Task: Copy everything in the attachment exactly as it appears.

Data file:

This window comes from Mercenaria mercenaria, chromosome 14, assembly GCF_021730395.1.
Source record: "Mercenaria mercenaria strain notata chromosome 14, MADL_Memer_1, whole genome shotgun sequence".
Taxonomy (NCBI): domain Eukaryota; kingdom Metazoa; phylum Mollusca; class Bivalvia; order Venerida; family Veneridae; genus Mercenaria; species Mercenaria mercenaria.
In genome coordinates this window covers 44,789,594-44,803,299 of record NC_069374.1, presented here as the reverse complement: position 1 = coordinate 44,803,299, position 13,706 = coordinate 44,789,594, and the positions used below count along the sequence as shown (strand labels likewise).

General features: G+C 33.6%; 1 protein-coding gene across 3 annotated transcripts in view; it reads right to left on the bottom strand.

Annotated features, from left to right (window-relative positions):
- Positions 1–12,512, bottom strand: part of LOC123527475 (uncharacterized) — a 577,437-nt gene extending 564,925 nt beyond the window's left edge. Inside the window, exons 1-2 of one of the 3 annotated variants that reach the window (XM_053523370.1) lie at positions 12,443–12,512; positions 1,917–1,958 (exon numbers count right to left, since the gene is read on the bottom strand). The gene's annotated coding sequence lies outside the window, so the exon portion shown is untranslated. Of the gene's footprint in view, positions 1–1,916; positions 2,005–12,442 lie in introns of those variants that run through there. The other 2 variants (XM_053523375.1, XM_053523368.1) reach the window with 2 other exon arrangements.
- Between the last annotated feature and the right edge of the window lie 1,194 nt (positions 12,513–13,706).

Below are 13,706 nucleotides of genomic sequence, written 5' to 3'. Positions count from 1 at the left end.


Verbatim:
This window comes from Mercenaria mercenaria, chromosome 14, assembly GCF_021730395.1.
Source record: "Mercenaria mercenaria strain notata chromosome 14, MADL_Memer_1, whole genome shotgun sequence".
Taxonomy (NCBI): domain Eukaryota; kingdom Metazoa; phylum Mollusca; class Bivalvia; order Venerida; family Veneridae; genus Mercenaria; species Mercenaria mercenaria.
In genome coordinates this window covers 44,789,594-44,803,299 of record NC_069374.1, presented here as the reverse complement: position 1 = coordinate 44,803,299, position 13,706 = coordinate 44,789,594, and the positions used below count along the sequence as shown (strand labels likewise).

General features: G+C 33.6%; 1 protein-coding gene across 3 annotated transcripts in view; it reads right to left on the bottom strand.

Annotated features, from left to right (window-relative positions):
- Positions 1–12,512, bottom strand: part of LOC123527475 (uncharacterized) — a 577,437-nt gene extending 564,925 nt beyond the window's left edge. Inside the window, exons 1-2 of one of the 3 annotated variants that reach the window (XM_053523370.1) lie at positions 12,443–12,512; positions 1,917–1,958 (exon numbers count right to left, since the gene is read on the bottom strand). The gene's annotated coding sequence lies outside the window, so the exon portion shown is untranslated. Of the gene's footprint in view, positions 1–1,916; positions 2,005–12,442 lie in introns of those variants that run through there. The other 2 variants (XM_053523375.1, XM_053523368.1) reach the window with 2 other exon arrangements.
- Between the last annotated feature and the right edge of the window lie 1,194 nt (positions 12,513–13,706).

Below are 13,706 nucleotides of genomic sequence, written 5' to 3'. Positions count from 1 at the left end.